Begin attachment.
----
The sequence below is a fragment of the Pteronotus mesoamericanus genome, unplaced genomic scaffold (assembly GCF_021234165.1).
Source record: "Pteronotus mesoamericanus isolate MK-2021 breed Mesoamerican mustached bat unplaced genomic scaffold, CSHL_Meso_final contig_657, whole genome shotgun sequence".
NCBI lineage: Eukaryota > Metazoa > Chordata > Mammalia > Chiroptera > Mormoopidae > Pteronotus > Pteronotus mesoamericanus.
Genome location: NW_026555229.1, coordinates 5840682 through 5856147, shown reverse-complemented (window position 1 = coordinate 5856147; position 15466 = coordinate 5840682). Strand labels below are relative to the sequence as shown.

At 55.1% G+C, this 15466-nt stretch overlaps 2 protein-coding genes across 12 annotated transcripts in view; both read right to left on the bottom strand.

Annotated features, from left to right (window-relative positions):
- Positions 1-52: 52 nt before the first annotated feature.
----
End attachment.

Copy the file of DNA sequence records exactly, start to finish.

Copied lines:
The sequence below is a fragment of the Pteronotus mesoamericanus genome, unplaced genomic scaffold (assembly GCF_021234165.1).
Source record: "Pteronotus mesoamericanus isolate MK-2021 breed Mesoamerican mustached bat unplaced genomic scaffold, CSHL_Meso_final contig_657, whole genome shotgun sequence".
NCBI lineage: Eukaryota > Metazoa > Chordata > Mammalia > Chiroptera > Mormoopidae > Pteronotus > Pteronotus mesoamericanus.
Genome location: NW_026555229.1, coordinates 5840682 through 5856147, shown reverse-complemented (window position 1 = coordinate 5856147; position 15466 = coordinate 5840682). Strand labels below are relative to the sequence as shown.

At 55.1% G+C, this 15466-nt stretch overlaps 2 protein-coding genes across 12 annotated transcripts in view; both read right to left on the bottom strand.

Annotated features, from left to right (window-relative positions):
- Positions 1-52: 52 nt before the first annotated feature.